Residents in the counties surrounding Baltimore Maryland are being advised to closely watch pets and avoid bait blocks placed to vaccinate raccoons for rabies. According to a case report by the CDC, contact with the bait is confirmed to cause skin irritation and Human Vaccinia infection. (Summary can be found below)
The most recent case of rabies with raccoons was reported by the Baltimore City Health Department, a raccoon removed in the area of Schenley Road in the Roland Park neighborhood in response to a wildlife controlcall resulted in a positive rabies result after being tested. (1)
Rabies Vaccine Bait For Raccoons
Maryland — The annual raccoon oral rabies vaccination project carried out by the Anne Arundel County Department of Health began Thursday. Residents are advised to avoid baits that will be placed across the county. The project should wrap up soon, weather permitting.
The baits contain the liquid rabies vaccine and will be placed in neighborhoods by trained health department employees wearing shirts featuring health department logos. Baits also will be dropped from a low-flying county police helicopter in less populated areas.
The bait will either look like a ketchup packet with a light brown waxy coating or a small brown brick with a plastic packet inside. Anyone who comes in contact with the bait or has a pet that encounters the bait should call 410-222-1423 weekdays and 443-481-3140 evenings and weekends.
The vaccine is designed to vaccinate raccoons when the animal bites into the vaccine packet. It cannot cause rabies and is not harmful to raccoons, pets or other animals. While it does have a very low human health risk, the health department advises that youth, pregnant women and anyone with a chronic skin condition contact their doctor if they handle it.
The health department also recommends that pet owners keep their pets confined or on a leash during the baiting period and for two weeks thereafter. If your pet finds a bait, carefully remove the bait from your pet’s mouth. (2)
CDC Case Report
A woman aged 35 years was picking blackberries in a rural area of Pennsylvania where ORV baits recently had been distributed. Her dog picked up a bait in his mouth and punctured the bait with his teeth. After the dog dropped the bait, the woman picked it up, and V-RG vaccine dripped from the bait onto her right hand and wrist, including sites that had been abraded by blackberry thorns.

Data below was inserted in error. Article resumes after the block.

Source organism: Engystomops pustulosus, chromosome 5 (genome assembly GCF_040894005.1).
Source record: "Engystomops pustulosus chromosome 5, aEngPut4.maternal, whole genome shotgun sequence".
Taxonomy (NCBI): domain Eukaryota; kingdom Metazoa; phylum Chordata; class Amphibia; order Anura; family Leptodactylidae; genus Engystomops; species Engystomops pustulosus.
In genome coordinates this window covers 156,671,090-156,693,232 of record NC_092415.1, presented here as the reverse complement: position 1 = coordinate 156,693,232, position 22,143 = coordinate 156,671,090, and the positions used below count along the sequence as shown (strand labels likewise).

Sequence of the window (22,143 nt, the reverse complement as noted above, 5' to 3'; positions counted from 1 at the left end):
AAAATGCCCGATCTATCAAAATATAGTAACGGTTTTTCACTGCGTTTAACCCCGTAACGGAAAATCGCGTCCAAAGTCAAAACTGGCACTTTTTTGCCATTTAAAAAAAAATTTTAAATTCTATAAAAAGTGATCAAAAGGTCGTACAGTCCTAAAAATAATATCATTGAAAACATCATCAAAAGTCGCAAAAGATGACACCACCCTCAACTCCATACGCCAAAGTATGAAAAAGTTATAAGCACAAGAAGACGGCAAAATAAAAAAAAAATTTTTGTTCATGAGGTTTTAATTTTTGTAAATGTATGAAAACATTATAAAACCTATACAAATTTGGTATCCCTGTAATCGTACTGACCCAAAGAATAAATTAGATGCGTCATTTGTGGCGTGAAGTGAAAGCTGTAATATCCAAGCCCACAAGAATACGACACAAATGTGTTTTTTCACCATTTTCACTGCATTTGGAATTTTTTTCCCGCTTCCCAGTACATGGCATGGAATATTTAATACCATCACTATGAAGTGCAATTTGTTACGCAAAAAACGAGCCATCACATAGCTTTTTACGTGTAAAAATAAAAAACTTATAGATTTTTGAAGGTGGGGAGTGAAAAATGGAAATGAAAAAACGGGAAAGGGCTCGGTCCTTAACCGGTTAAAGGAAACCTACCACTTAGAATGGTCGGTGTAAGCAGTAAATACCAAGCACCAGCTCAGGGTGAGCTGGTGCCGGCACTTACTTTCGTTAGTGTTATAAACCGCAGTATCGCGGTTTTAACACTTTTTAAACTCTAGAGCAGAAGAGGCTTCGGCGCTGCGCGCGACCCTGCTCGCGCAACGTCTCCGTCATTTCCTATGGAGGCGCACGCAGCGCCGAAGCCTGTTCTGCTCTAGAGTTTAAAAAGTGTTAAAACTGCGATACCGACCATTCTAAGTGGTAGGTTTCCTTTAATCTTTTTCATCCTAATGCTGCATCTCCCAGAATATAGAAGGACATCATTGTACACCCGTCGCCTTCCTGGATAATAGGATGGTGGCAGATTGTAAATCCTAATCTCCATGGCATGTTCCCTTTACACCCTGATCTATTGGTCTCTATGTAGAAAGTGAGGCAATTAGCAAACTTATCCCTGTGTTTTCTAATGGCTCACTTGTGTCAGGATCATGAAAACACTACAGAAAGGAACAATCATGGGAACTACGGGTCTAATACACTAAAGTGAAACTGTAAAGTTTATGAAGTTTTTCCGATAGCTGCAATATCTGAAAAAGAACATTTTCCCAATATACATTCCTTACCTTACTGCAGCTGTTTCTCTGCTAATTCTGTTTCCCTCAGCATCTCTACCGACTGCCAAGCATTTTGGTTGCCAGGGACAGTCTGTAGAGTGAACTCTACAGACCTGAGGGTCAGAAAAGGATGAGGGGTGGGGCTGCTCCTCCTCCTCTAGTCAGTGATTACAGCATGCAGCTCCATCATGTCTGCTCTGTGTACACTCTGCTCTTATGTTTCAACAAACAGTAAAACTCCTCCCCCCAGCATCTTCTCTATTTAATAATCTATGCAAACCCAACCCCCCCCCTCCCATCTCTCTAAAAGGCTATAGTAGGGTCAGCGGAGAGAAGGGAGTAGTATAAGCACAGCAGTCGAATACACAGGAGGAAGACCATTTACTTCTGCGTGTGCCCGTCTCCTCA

Approximately 30 minutes passed before the woman was able to wash her hands. She telephoned the ORV helpline number printed on the bait, and her call was referred to PADOH. The woman had a history of inflammatory bowel disease, for which she was taking multiple immunosuppressive medications. These medications included a suppressor of T and B cell proliferation (taken daily) and a tumor necrosis factor-alpha (TNF-alpha) blocker (taken once every 6 weeks, with the last dose on July 13); she had no smallpox vaccination scar and reported no history of smallpox vaccination.
On day 1 after her exposure to the V-RG vaccine, her physician obtained a baseline serum specimen for analysis of rabies virus neutralizing antibody (by direct virus neutralization) and orthopoxirus (vaccinia) immunoglobulin IgG and immunoglobulin IgM antibodies (by enzyme-linked immunosorbent assay).
In addition, photos were taken of her right hand abrasions, and she was instructed to watch for signs of infection in her hand.
On day 4, she reported several red papules on her right hand. She visited a local hospital emergency department, where scrapings of the papules were obtained and submitted to the PADOH Bureau of Laboratories. The woman was discharged from the emergency department and advised to stop taking her immunosuppressant medications.
On day 5, a real-time polymerase chain reaction (PCR) assay of the scrapings tested positive for nonvariola Orthopoxvirus DNA. Subsequent testing performed at CDC confirmed the presence of vaccinia virus DNA and rabies virus G protein DNA in papule material and serologic evidence of rabies virus neutralizing antibodies. Neither Orthopoxvirus IgG nor IgM antibodies were detected.
On day 6, the papules had increased in number and size, and the patient was hospitalized. Physical examination on admission showed multiple papules on erythematous bases on the patient’s right hand, wrist, and arm, including three that appeared to be early vesicles. Because of the patient’s immune suppression and concerns about progressive vaccinia, she was administered a single dose (6,000 IU/kg) of VIGIV (Cangene Corporation, Winnipeg, Canada) provided by CDC. Contact precautions were utilized while the patient was hospitalized.
On day 9, she had 26 classic vaccinia virus lesions, including one on a site on her right arm that might not have been in contact with the vaccine initially. The patient was afebrile and not experiencing symptoms related to her inflammatory bowel disease. However, on day 11, she experienced myalgia and headache; she had pronounced redness and edema in her right hand (Figure 2), accompanied by right axillary adenopathy. (3)
If you come into contact with anything foreign, or remotely resembling these baits put out for raccoons, please be careful and avoid them all all costs. If you have questions concerning getting rid of raccoons that may potentially be sick or living in your home, call us at (410) 982-5050 to reach one of the specialists at On The Fly Pest Solutions for professional consultation and your potential options for remediation of the situation.